A landowner in Jessup Borough (Lackawanna County, PA, near Scranton) has filed a lawsuit against the Borough Council as a whole (and the individuals who serve on it), claiming they rezoned the landowner’s property, cutting them out of millions of dollars, as retribution because the landowner had the audacity to sell property to the Marcellus gas-fired Lackawanna Energy Center (LEC) power plant.
A group of antis seized political control in the Pennsylvania borough of Jessup in the November 2017 election, taking office in January 2018. Jessup is where Invenergy built the state’s largest natural gas-fired electric generating plant (see PA’s Largest NatGas-Fired Elec Plant Near Scranton Nears Startup). The agitators who opposed the LEC project got themselves elected and as soon as they were sworn in, they began to throw up roadblocks to completing the LEC project (see New Town Board Tries to Stop Nearly-Done Gas-Fired Plant in Jessup).
The elected antis ultimately couldn’t stop the plant. It officially began operation earlier this year (see PA’s Largest NatGas-Fired Electric Plant Officially Online). However, the antis still do anything and everything they can to hassle the project, and now (it seems) the company that sold them the land to build it.
Pompey Coal Company (located in Scranton) sold 65 acres of land to LEC to build the plant, which ticked off area antis who later got themselves elected. Pompey owns another 198 acres next door. They have plans (have spent money) to prepare that acreage to build two warehouses on the property. They were actively marketing other portions of the land for further development. And then, out of the blue, Jessup Borough rezoned the land so it can’t be used for that purpose.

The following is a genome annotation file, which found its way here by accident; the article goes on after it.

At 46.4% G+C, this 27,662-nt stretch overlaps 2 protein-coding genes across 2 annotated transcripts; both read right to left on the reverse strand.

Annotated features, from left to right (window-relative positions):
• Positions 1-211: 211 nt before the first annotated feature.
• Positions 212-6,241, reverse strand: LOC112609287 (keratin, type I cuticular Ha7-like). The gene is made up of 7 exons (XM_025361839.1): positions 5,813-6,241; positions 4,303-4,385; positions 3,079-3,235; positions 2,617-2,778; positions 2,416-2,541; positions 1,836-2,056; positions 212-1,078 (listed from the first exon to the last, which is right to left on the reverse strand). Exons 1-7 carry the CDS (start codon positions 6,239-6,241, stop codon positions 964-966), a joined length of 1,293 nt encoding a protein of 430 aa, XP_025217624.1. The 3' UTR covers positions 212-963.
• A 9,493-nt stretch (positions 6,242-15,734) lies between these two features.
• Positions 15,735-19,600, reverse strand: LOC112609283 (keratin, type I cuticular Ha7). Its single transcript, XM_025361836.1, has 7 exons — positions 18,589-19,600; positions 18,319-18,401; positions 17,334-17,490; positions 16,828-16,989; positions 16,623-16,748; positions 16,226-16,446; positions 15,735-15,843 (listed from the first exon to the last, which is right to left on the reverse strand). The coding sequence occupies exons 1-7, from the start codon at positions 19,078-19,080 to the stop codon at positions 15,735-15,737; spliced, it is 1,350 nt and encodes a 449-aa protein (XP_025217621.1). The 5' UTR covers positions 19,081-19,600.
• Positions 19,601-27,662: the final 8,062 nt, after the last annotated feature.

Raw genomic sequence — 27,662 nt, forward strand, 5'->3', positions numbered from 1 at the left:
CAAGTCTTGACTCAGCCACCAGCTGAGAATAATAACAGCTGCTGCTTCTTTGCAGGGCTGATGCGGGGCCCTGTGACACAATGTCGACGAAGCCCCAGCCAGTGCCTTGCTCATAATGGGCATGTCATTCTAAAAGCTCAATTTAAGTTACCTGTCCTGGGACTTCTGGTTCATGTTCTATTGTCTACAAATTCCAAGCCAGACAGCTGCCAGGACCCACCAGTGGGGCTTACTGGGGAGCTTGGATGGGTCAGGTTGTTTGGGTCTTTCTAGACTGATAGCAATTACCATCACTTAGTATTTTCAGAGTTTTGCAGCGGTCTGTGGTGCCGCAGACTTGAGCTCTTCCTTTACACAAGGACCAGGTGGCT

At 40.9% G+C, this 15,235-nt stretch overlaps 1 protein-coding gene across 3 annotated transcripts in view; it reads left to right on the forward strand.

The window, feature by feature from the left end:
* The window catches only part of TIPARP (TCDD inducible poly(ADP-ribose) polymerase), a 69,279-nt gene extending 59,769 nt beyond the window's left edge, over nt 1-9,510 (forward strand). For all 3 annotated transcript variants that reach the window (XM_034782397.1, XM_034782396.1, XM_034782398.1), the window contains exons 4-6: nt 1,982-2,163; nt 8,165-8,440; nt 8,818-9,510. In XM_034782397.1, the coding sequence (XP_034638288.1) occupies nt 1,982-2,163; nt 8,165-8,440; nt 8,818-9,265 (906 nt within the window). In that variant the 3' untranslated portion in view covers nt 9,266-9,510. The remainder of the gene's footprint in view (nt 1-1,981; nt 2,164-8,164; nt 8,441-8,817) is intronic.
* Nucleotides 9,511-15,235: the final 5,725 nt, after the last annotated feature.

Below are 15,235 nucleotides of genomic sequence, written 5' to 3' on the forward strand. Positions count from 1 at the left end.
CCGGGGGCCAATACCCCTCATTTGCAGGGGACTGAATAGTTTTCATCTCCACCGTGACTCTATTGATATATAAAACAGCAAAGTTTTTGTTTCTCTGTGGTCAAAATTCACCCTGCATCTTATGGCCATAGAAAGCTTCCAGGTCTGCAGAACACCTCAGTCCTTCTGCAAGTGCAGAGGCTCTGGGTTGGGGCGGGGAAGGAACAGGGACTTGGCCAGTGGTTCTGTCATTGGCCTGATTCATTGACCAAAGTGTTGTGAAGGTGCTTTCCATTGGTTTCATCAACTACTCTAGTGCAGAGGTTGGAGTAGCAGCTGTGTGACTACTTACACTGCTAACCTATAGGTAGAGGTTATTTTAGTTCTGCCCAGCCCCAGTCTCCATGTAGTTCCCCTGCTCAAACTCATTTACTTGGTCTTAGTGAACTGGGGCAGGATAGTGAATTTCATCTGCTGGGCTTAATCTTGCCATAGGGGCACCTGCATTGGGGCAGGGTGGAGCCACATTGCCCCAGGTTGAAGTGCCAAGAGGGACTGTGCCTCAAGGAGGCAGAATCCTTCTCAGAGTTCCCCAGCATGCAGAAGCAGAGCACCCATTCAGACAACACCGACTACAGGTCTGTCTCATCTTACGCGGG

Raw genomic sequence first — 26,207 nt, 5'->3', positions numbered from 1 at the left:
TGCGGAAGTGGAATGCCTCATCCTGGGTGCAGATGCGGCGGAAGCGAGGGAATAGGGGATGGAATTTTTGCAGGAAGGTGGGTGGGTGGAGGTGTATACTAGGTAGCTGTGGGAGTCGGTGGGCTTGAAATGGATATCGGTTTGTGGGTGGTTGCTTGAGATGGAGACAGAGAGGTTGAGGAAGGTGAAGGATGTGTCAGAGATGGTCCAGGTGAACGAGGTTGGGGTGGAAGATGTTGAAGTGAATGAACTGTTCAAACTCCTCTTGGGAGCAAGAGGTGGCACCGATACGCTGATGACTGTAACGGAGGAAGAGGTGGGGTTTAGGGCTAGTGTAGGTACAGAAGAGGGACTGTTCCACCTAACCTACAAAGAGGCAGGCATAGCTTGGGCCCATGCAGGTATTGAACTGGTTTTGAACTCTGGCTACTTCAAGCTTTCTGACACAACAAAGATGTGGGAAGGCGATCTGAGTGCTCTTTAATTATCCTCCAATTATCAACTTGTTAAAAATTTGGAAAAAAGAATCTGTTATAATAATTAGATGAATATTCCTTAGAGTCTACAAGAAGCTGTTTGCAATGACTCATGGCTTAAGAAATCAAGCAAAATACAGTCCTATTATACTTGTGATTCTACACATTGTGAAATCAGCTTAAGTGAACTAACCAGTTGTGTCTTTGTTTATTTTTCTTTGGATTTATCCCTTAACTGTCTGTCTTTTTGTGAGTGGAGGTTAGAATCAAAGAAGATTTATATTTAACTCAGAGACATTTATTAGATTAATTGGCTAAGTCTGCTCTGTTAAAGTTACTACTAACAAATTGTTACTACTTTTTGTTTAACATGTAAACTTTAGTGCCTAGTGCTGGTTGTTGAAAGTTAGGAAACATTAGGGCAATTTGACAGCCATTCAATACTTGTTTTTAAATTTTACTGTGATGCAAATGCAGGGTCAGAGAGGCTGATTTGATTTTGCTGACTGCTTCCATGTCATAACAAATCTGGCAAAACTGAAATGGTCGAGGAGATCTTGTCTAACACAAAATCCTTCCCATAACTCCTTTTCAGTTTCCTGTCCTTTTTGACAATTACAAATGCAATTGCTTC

Pompey is accusing council members of retribution against them, and has sued the Borough over the rezoning shenanigan. They’ve gotten a judge to issue an order to the antis to turn over a bunch of internal documents and emails, including emails from personal accounts. Let’s hope they don’t use Hillary’s IT company.
Less than a month after Jessup Borough Council voted to apply stricter zoning to about 400 acres of land, a property owner is taking legal action against the borough and every member of council.
Scranton-based Pompey Coal Co., which had 198 acres of land rezoned, claims Jessup and every member of council, both individually and in their official capacities, violated the Pennsylvania Municipalities Planning Code and retaliated against Pompey Coal “for a land development within the borough of Jessup,” according to the court papers filed April 24 by James Scanlon on behalf of Pompey. A land use appeal filed May 7 by attorneys William Jones and Fred Rinaldi also representing Pompey, claimed the borough’s public notices in The Times-Tribune violated the planning code.
On April 10 council voted 6-0 on a “downzoning” ordinance with the goal of keeping heavy industrial land uses, including warehousing and distribution, above the Casey Highway as a means of reducing tractor-trailer traffic in the town. The borough received more than 70 letters in favor of the rezoning, in addition to about a dozen residents speaking in support during a public hearing in March. Supporters hoped the rezoning would promote more residential and small business growth in Jessup by creating more commercial and residential zoning.
Jessup is in the midst of developing a new comprehensive plan and zoning ordinance to reflect the borough’s future zoning and land uses. Council hired Bethlehem-based Urban Research and Development Corp. to help it develop the comprehensive plan and zoning ordinance.